19 November 2013

International Animal Rescue: Arrival of new rescue Rika

by volunteer Lisa Burtenshaw

At the end of October the team was called out to the village of Tumbang Titi, a four hour drive from Ketapang, to rescue a young orangutan called Rika, who was being kept as a pet.

This orangutan was chained to the house of her ownerRika is about three years old and her owners said they had been keeping her for the last three months, but we suspect she has been a pet for much longer as she is very habituated to people. Her last owner had paid about $50 for her and implied that he would like money for handing her over to us. But we will never pay for an orangutan because it only encourages the trade in them. 

Although Rika was kept in a small cage, she also spent time chained by the neck under the house, along with a dog and a pig. She was sometimes let off her chain and would go and make a nest, but would always return for food. She has some wounds on her neck from the chain and a skin infection but both are now being treated by our medical staff and are healing well. 
Rika is now in quarantine at the orangutan rescue centre

Rika’s hair is in poor condition as a result of a diet of vegetables and rice, but this will improve now she is being fed more suitable and nutritious food.

Rika is now in quarantine and has had a few health tests for which we are awaiting results. She has a very sweet personality and vocalises for attention.

4 November 2013

International Animal Rescue: October Orangutan Update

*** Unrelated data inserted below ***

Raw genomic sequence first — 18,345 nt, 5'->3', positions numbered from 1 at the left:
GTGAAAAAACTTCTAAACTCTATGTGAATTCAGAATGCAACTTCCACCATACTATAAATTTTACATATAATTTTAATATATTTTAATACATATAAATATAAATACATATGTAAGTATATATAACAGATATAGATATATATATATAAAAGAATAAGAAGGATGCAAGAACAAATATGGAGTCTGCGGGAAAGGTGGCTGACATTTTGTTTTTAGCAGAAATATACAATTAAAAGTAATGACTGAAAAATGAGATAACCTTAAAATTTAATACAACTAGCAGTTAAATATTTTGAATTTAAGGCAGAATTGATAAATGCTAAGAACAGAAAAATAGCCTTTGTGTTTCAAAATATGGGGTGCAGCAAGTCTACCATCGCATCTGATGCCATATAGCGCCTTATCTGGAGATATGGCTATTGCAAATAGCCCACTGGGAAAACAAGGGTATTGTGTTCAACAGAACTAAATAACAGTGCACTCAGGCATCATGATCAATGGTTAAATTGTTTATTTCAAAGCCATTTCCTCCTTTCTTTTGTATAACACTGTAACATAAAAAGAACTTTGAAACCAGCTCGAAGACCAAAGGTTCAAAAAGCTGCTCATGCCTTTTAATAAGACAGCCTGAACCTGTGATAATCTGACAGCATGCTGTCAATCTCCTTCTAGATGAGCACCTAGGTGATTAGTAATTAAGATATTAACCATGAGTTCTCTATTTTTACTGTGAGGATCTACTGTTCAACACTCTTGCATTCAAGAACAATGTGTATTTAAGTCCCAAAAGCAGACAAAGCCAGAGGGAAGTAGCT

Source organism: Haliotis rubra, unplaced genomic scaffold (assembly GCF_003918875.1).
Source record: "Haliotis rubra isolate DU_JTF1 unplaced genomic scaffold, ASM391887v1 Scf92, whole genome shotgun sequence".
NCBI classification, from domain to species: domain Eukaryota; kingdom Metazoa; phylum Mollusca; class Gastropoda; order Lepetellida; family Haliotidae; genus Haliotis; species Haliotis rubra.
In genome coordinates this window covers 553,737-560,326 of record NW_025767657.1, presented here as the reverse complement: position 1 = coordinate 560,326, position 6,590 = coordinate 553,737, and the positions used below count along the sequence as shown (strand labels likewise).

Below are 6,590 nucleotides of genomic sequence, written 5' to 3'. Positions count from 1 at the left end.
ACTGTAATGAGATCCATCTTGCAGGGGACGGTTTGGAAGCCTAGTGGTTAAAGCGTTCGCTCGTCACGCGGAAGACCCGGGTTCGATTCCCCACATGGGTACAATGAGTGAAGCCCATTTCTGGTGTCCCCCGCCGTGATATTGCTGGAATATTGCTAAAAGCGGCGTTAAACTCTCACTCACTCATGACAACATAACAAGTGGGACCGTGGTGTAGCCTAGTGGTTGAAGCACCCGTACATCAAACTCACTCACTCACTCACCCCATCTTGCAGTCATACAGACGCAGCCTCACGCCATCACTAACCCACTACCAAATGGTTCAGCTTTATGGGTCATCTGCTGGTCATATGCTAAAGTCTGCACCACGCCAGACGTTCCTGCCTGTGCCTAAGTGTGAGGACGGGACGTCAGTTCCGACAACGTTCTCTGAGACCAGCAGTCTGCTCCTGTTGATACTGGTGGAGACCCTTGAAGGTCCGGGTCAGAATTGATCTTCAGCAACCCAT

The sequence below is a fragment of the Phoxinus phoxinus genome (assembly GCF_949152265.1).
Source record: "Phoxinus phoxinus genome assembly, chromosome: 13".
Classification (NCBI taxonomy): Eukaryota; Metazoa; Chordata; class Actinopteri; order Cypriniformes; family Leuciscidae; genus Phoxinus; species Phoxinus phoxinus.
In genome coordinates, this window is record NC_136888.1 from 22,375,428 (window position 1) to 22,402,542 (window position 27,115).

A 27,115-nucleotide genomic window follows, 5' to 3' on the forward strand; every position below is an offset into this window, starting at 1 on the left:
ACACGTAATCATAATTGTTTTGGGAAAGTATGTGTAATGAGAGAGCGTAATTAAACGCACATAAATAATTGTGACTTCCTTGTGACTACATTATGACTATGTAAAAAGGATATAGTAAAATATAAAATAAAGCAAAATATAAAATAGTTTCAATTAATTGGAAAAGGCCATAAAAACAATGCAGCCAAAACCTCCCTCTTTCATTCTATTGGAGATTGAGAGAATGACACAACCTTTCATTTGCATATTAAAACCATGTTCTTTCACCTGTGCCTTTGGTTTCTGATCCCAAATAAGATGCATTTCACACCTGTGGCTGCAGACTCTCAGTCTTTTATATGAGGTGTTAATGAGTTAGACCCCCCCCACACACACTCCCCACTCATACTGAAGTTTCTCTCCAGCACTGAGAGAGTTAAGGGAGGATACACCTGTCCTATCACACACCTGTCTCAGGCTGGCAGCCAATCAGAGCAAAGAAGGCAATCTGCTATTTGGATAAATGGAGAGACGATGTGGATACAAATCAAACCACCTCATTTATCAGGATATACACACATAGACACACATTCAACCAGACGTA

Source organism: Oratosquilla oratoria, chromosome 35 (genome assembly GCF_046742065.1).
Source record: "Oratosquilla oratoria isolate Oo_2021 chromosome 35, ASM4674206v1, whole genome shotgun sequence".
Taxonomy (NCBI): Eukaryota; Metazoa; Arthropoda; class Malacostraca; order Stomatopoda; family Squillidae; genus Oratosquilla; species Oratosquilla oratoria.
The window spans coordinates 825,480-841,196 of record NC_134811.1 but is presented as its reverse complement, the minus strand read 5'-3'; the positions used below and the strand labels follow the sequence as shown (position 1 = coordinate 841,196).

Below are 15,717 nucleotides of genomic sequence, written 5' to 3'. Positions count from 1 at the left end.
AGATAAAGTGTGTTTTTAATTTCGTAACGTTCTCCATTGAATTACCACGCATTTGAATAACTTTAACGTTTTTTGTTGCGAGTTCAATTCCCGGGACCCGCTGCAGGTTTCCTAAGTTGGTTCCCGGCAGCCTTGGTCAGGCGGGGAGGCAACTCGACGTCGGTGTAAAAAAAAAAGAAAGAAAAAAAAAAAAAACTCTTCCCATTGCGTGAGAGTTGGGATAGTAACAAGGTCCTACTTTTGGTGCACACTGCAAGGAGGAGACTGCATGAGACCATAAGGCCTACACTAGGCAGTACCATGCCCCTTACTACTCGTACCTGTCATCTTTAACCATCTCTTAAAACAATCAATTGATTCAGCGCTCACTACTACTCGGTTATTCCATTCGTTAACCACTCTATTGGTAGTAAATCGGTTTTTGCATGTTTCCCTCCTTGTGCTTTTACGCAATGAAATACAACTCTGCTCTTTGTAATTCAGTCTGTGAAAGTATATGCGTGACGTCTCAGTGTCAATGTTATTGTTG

Rescued orangutan Santi is doing well post rescueThe beginning of October bought us new arrival Santi. She is about three years old and has had a chain of different owners; we think she originally came from the area of Singkup. She was surrendered to BKSDA (forestry department), who handed her over to us. We know very little about her background, but at her last placement she had been fed cake and bread and been kept in a cage. Santi looks to be in reasonable condition, with a coat of long, healthy hair but is currently in quarantine where she is waiting for test results to come back before we move her into one of the other groups.

Lots of the orangutans have been moved about this month. Cinta was the first to go into one of the new large socialisation cages. She can be quite destructive, but she is also easier to handle than a lot of the older girls, which makes her a good test case to see if the cages can stand up to the other strong and dextrous orangutans!

All our orangutans from the old transit site have now been moved to the new Sungai Awan site. It requires a lot of planning and co-ordinating to move the older orangutans. First they are sedated and while they are out the medical team do lots of health checks and test on them. They are weighed and measured, have hair and blood samples taken so that their general health can be tested for liver and kidney function and blood count. TB test are done by taking x-rays, a skin test, blood test and tracheal wash. Their teeth are also checked and photographed. A good way to tell the age of an orangutan is by their teeth. They are then put into transportation cages to come round from the anaesthesia, put onto a truck and driven to Sungai Awan, which is about thirty minutes drive out of Ketapang town. They watch with curiosity and interest at the world going by. Both Neng and Suki were immediately put into one of the new socialisation cages, which they both climbed to the top off and surveyed their new surroundings.